Girl, I sure used to. I used to think of all of the toys that had taken over my house and I felt like I couldn’t breathe. I would look around the play room, the living room, my kids’ rooms, the master bedroom, even the kitchen and bathrooms because the toys were EVERYWHERE. Where did they all come from? Were they coming alive at night and inviting their friends in who decided to stay and clutter my home forever? They. Were. Everywhere.
But wait, you would think my then 3-year-old would have been the most easily entertained child on the planet with the number of toys in our home, but why was she bored all the time? Why did she just want to watch more tv? Why was she literally walking around the living room, stepping on toys she so desperately wanted, while saying “mommy there’s nothing to play with! I’m BORED!”. WHAT?!
Can you relate?
GETTING RID OF THE MAJORITY OF MY KIDS’ TOYS WAS ONE OF THE MOST IMPORTANT THINGS I’VE EVER DONE AS A MOTHER IN OUR HOME.
Hear me out.
When kids have too many toys – they get overwhelmed. Just like we do with paper clutter and too many dishes on the countertops. They see options. They see bright blinky lights, they hear music and noises – they have 100 things clamoring for their attention. Talk about sensory overload. So what do they do? Play with one toy for a few minutes, and then move on to the next one. It isn’t fun and I would even dare say it can be stressful for them.
There was a study done on this, published in the Infant Behavior and Development Journal. A group of toddlers were put in a play room for two 15 minute increments. One with 4 toys and one with 16 toys. The researchers found that the kids played with one toy at a time much longer when they only had 4 options vs. the 16 options. They also engaged in “higher quality” play when they had fewer options.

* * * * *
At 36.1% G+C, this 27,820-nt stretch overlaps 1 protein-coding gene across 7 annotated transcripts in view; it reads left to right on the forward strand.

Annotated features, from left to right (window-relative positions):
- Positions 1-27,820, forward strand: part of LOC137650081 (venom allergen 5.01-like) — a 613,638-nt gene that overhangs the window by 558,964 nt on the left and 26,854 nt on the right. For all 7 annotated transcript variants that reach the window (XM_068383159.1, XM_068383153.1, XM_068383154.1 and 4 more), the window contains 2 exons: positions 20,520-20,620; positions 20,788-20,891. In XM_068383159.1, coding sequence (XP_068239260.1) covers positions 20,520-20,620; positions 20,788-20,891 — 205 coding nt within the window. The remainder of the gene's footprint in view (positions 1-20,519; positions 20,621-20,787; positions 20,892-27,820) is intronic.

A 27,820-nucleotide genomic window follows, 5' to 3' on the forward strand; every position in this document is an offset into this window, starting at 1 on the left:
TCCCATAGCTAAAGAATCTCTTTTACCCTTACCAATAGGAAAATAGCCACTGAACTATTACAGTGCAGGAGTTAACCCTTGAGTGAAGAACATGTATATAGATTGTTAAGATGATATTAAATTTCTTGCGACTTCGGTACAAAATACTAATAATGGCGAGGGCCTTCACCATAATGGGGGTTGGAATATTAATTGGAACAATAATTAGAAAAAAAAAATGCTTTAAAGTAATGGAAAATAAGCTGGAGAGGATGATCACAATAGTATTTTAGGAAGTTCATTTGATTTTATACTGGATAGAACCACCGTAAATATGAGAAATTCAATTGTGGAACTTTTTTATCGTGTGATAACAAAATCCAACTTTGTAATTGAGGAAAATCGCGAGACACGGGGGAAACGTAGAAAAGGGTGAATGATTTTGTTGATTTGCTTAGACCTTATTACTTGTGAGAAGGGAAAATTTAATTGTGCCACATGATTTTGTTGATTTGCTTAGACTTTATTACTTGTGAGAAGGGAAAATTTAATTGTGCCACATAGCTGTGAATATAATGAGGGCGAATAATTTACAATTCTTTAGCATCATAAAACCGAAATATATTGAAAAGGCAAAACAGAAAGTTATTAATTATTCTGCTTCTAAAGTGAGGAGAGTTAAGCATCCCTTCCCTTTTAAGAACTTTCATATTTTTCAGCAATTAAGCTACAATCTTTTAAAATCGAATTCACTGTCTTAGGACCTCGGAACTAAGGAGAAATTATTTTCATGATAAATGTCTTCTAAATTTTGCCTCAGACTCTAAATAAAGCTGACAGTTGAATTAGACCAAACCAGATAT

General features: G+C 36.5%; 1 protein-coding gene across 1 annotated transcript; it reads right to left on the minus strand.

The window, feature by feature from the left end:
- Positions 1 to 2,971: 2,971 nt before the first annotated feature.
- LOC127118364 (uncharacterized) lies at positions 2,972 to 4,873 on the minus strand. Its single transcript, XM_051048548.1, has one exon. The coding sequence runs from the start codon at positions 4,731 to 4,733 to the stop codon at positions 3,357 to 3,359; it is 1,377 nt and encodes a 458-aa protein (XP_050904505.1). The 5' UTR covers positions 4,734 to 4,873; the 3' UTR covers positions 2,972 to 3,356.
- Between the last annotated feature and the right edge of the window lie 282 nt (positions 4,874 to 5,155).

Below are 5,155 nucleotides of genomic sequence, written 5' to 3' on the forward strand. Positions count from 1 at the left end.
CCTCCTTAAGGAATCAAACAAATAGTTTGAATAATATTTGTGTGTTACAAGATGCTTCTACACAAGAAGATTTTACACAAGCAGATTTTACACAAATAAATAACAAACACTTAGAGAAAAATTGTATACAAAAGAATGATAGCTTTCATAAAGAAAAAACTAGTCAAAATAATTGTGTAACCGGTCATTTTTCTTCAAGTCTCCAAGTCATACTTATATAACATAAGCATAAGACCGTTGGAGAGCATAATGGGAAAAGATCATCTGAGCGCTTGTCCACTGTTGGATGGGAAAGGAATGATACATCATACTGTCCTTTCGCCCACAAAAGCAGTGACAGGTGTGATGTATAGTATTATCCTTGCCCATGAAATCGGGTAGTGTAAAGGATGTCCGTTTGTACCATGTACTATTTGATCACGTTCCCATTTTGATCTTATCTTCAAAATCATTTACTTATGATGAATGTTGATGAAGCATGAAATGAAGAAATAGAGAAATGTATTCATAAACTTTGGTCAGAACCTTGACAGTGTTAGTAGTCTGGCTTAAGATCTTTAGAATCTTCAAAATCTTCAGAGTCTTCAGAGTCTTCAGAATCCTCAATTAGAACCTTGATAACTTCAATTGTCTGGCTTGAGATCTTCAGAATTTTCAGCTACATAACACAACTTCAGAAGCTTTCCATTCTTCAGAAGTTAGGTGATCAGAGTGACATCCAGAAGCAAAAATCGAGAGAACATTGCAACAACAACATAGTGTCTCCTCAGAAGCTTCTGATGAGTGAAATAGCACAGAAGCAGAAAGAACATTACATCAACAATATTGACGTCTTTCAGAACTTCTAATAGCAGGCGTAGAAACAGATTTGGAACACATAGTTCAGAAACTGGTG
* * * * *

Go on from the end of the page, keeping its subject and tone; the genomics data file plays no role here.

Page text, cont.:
I know that for my kids, once I got rid of the abundance of toys – they began to play with so much more imagination. They now play together so much better, also. I hear a lot less “I’m so bored”, and hear a lot more laughter.
“BUT DIANA, I FEEL SO GUILTY GETTING RID OF THEIR TOYS, HOW DO I GET OVER THAT?”
Well, according to a study done by the University of California, the U.S. has 3.1% of the world’s children, but consumes 40% of the world’s toys. Let that sink in for a moment. FORTY PERCENT, GLOBALLY. It’s pretty ridiculous, right? Our kids don’t NEED this many toys, and in fact – they will THRIVE with less. Other countries have far fewer toys in their households, and their kids are doing A-OK. Remind yourself throughout the process that you are doing this to benefit your children – not to hinder them.
“IT LOOKS LIKE TOYS-R-US VOMITED ALL OVER MY HOME THOUGH, WHERE DO I EVEN START?”